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Story Highlights

  • Mayor of Montego Bay, Glendon Harris, says the St. James Parish Council will be adopting a zero tolerance approach to several issues that have been dogging the city.
  • Mayor Harris lists the issues as the improper disposal of solid waste, illegal operation of route taxis, illegal street vending and crime.
  • On the matter of solid waste disposal, Mayor Harris said there is a need for those who have been engaged in the improper disposal of garbage to be re-cultured.

Mayor of Montego Bay, Glendon Harris, says the St. James Parish Council will be adopting a zero tolerance approach to several issues that have been dogging the city.

Speaking at a JIS ‘Think Tank’, in Montego Bay, on July 14, Mayor Harris lists the issues as the improper disposal of solid waste, illegal operation of route taxis, illegal street vending and crime.

On the matter of solid waste disposal, Mayor Harris said there is a need for those who have been engaged in the improper disposal of garbage to be re-cultured.

“We will be taking some steps to deal with enforcement of the National Solid Waste Management Authority (NSWMA) Act. We will be employing four anti-litter Wardens who will be dealing with this garbage collection issue,” he said.

Mayor Harris, who is also Chairman of the Council, said the matter will be tackled at both the commercial and domestic levels, as there are breaches being committed across all sectors.

He explained that the Council will be working closely with the Police and the Transport Authority in curbing the operation of illegal route taxis in the city, some of whom conduct their business with no regard for authority.

“We have route taxis going everywhere…and they operate from anywhere. We have to take a stand and restrict the taxi operators. Whenever you see or hear of the enforcement to deal with this, it’s not that we want to stop people from making a living, but we need law and order and structure in Montego Bay,” Mayor Harris said.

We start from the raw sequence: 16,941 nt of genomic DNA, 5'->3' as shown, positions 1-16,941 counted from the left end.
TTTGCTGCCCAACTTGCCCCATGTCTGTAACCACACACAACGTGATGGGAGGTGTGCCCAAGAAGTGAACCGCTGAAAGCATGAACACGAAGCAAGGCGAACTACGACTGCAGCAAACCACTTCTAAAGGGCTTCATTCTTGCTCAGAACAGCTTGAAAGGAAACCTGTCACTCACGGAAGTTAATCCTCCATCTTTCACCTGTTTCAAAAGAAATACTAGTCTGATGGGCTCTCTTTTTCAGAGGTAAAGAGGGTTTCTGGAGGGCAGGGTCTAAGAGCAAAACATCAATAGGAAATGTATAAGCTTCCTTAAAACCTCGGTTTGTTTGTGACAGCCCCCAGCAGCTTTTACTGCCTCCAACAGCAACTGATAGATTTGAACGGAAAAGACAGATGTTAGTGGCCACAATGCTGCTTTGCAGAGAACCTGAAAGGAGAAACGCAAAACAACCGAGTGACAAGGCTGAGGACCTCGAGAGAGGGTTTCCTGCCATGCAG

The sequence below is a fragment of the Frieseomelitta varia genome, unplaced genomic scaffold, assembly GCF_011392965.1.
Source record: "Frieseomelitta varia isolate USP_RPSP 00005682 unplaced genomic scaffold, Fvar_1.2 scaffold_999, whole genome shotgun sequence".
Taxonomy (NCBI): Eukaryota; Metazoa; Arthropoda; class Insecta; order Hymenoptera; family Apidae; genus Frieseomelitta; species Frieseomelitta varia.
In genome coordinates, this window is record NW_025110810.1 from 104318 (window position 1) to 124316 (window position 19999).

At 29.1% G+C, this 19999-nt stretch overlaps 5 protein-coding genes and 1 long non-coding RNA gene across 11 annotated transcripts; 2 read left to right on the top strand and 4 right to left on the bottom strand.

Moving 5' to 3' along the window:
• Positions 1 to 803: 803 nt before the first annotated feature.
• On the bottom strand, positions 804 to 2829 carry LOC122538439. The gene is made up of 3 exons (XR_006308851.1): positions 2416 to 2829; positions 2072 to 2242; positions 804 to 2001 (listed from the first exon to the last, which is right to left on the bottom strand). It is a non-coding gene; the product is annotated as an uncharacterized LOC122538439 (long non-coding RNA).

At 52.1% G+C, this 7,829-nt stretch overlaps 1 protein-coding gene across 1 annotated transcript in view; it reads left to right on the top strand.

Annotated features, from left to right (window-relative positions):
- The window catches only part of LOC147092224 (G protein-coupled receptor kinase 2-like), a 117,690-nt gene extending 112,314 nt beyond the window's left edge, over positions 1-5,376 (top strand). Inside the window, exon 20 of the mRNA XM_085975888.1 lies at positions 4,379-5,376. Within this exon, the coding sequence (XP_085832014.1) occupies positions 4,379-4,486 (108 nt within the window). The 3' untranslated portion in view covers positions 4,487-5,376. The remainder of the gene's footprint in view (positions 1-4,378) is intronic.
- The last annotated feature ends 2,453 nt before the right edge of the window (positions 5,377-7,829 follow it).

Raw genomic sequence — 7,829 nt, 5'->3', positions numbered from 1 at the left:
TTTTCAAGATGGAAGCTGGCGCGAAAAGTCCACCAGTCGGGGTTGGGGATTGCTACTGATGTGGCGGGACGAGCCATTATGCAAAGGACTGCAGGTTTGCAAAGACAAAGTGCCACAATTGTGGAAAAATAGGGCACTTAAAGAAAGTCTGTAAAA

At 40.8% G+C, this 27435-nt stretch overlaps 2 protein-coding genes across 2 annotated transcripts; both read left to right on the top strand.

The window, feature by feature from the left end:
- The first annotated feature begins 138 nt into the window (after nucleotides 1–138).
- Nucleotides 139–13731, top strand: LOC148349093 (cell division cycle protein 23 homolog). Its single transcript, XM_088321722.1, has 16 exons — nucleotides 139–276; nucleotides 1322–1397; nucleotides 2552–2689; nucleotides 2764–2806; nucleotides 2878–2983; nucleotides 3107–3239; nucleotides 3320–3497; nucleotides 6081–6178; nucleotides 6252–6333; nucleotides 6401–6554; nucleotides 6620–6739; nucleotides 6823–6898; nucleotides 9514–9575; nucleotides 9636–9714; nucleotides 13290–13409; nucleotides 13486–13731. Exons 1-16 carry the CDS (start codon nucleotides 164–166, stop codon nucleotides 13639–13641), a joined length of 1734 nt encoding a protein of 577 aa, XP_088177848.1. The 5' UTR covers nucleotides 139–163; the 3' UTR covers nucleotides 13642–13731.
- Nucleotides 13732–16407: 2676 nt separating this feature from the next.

On illegal vending, he pointed out that vendors have been flocking Montego Bay from across the island and even those who have legal operations in the various arcades and markets, have adopted the position of peddling their wares on the streets of the city.

The Mayor said that a programme to remove street vendors have started and will be ramped up in the coming weeks, in an effort to restore law and order to that sector.

“It seems as if people from all over the island believe that they can come and vend in Montego Bay and it cannot be that making a living should deprive the normal citizens from utilizing the public space. The move has been made to rid the streets of Montego Bay of vending,” Mr. Harris emphasized.

He said there is adequate space at the Charles Gordon Market, the People’s Arcade, the Byron Leslie Market as well as the Old Shoe Market to accommodate legal vendors.

Commenting on crime, the Mayor said the Council will be working with all stakeholders in finding a solution, as crime and violence thrive among the other illegal activities that have been taking place.